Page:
The world of finance is less about the future than it is about past results: gross margins, returns on net assets, quarterly earnings. Maybe that’s why it’s easier for investment bankers to track developments in the dot-com arena than it is for them to enter the fray. But Mark Calvert, 42, is not just a bystander. Two years ago, he left his job at Alexander Hutton Advisors Inc. to become CFO of Onvia.com Inc., a Seattle-based business-to-business e-marketplace for small companies. Calvert oversaw the firm’s March 2000 IPO, which raised more than $240 million.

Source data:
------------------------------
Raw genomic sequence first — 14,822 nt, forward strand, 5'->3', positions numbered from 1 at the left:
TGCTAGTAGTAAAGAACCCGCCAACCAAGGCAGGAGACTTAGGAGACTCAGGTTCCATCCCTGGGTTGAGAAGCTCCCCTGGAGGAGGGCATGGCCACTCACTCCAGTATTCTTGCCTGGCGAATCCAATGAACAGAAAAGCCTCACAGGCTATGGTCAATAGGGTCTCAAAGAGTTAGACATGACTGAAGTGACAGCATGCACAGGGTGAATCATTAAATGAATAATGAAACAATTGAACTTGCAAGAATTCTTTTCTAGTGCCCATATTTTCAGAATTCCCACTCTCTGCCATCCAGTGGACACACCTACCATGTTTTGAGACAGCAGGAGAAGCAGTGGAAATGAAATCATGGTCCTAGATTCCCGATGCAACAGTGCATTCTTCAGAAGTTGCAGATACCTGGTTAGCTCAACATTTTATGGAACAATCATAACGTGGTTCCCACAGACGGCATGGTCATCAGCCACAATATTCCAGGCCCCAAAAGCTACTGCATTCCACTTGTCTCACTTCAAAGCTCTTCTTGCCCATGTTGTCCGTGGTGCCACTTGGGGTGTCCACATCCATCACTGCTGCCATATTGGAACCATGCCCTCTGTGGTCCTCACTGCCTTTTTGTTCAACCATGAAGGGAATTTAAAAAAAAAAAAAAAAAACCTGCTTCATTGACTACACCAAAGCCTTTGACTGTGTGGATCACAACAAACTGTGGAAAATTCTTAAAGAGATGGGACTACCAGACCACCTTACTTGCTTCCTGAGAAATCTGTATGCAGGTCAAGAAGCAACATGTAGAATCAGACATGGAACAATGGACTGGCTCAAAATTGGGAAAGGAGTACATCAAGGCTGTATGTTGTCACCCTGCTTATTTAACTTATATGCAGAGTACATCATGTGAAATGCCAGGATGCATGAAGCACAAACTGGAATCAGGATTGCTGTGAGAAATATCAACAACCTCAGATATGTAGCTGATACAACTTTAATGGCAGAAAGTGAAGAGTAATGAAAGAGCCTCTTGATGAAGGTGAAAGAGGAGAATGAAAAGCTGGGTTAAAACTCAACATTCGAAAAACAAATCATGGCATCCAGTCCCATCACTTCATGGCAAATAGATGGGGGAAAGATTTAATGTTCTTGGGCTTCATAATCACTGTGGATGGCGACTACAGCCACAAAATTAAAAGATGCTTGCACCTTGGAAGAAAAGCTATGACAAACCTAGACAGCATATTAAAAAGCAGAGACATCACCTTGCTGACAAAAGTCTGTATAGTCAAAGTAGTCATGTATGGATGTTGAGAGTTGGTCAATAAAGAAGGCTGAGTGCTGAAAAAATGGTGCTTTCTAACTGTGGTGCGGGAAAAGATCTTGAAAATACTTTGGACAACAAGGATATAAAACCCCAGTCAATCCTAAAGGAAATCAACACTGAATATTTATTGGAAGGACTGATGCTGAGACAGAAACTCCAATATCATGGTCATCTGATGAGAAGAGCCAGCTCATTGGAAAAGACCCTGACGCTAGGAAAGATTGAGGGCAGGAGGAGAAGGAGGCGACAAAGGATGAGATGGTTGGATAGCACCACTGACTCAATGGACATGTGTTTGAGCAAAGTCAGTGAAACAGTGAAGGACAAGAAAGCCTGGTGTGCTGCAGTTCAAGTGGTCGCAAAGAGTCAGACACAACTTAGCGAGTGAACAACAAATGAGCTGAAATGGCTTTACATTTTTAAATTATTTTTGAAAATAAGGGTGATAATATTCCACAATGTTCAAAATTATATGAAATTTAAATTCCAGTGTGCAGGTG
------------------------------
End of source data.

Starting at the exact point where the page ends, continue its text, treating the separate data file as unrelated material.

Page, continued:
Old Skills That Still Matter “Finance brings out the ‘doubting Thomas’ in people. You’ve got to be a skeptic and a challenger. In the dot-com world, every approach to a problem is a new one. I have the ability to critique and evaluate what we’re doing differently from other groups.”

Learning Curve “A dot-com offers a lot more change than most finance people are used to. At Onvia, we’re doing in every quarter what it takes an old-economy company a year to do.”

Teaching Note “Communication is key in the new economy: A successful startup must give its employees a mission that they can believe in. Information has to be free-flowing. People can absorb an amazing amount of information after just dipping their toes in this economy.”